I know, Autumn is coming and everyone is enthusiastic about pumpkin spice slats. But it’s still hot outside and I’ve been working on my cold coffee game all summer. I’ve become a self-proclaimed cold brew lover so listen to me!
Homemade cold coffee is:
- Smooth, slightly sweet and super refreshing
- Easy to do
- Cheaper than buying in a café
- Ready for busy mornings
- Slightly heated when you feel like hot coffee
You can brew cold on the weekend and then pour your coffee out of the fridge every morning. No boiling water. No fuss with a coffee maker.
As someone 100% not a morning person, cold brewed coffee is a total game changer.
Let’s make a cold brew!
Find out more about Cold Brew Coffee
Cold brew can be strong.
This will depend on many factors including the beans used, the soaking time, and the dilution. Dilution is the easiest factor to control. Don’t drink cold brew concentrate straight away – it’s high in caffeine!
Cold brew is less acidic.
If regular filter coffee or espresso is bothering your stomach, cold brew may not. The only way to know this is to try. If you do it yourself, you have more control over the end result.
You can heat cold brew and drink it hot.
In fact it is true and it is very good. The taste stays about the same.
Cold brew takes longer to prepare than drip coffee.
Because the water is cold, it takes about 12 to 18 hours for it to soak in the coffee’s color, taste, and caffeine. Cold extraction releases fewer bitter compounds in the coffee, which leads to a sweeter and smoother result.
Coarsely ground coffee makes the best cold brew.
No coffee grinder at home? No problem. Simply grind your coffee at the grocery store with the large coffee grinder with the dial set to the coarse / French press option. I’ve provided approximate amounts of ground coffee that you can use if you don’t have a scale for a more accurate weight measurement (don’t worry).
Use any type of coffee to make cold brew.
Either variety will work, and you will find that it tastes less bitter when soaked in cold water instead of hot. It would be fun to compare a glass of cold brewed coffee to hot coffee of the same variety.
Basic ratio of cold coffee
Here’s the deal: this ratio is flexible. Kitchen scales come in handy when you have one, but they are not required. You make cold brew concentrate and you can dilute the concentrate as you like to taste.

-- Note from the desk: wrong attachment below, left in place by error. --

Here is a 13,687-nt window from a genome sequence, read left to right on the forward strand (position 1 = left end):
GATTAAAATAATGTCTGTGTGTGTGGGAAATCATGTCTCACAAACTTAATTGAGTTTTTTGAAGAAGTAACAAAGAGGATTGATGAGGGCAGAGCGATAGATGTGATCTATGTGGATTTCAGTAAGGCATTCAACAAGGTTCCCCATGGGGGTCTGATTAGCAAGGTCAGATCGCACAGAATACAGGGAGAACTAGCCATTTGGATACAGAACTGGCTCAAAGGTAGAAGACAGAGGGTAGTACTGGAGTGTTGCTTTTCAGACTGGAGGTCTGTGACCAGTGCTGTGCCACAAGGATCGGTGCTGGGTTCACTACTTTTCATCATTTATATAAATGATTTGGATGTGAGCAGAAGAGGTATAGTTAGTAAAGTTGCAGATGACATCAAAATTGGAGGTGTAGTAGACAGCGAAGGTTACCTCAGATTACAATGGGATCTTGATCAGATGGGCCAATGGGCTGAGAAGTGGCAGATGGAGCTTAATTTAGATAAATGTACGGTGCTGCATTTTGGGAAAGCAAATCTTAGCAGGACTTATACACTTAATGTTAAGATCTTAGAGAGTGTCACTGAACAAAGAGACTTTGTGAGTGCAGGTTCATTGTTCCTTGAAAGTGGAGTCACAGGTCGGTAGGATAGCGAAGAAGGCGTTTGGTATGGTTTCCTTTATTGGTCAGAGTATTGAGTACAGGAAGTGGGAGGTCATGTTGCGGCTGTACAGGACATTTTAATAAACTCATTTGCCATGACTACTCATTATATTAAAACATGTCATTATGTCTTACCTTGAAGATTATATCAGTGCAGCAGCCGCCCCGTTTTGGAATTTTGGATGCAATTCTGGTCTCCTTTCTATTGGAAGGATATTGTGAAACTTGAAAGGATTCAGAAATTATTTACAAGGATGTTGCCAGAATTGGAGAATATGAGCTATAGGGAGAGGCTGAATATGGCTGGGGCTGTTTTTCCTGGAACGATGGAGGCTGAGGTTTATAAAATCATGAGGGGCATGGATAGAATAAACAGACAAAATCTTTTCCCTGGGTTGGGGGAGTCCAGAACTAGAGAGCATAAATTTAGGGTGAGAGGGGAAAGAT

- Per 1 cup of water, You need 1 ounce (by weight) coarsely ground coffee. That’s about 1/4 cup of whole coffee beans, which makes about 1/2 cup of ground coffee. If you are used to the metric system, 1 ounce is equal to 28 grams.
- You will end up with a little less concentrate than the amount of water you used as some of it will be absorbed into the coffee grounds. However, you will be diluting it with an equal amount of water so you will double your final yield. Clear as mud? I mean coffee? Well.
- Let’s make cold coffee in an ordinary 1 liter wide neck mason jar (affiliate link). In the glass, combine 3 ounces of coarsely ground coffee (that’s roughly 3/4 cup of whole coffee beans made into 1 1/2 cups of coarse ground coffee) with 3 cups of water.
- After soaking and sifting the mixture, you will get about 2 1/2 cups of cold brew concentrate, which is enough for 5 cups of cold brew. You made just enough coffee to survive Monday through Friday!
- If you have a 2 liter jar, just double the quantities offered above.
- If, like me, you have an extra large French press, you can use 5 ounces of coffee (about 1 1/4 cups of whole coffee beans made into about 2 1/2 cups of coarsely ground coffee) and 5 cups of water. You’ll end up with about 4 1/4 cups of concentrate, or enough for 8 1/2 cups of cold brew.
Recommended soaking time
The soaking time is also flexible. I’ve read suggestions for “overnight or 12 hours” and “at least 18 or up to 24 hours”. So do what works with your schedule. Starbucks soaks their cold brew for 20 hours.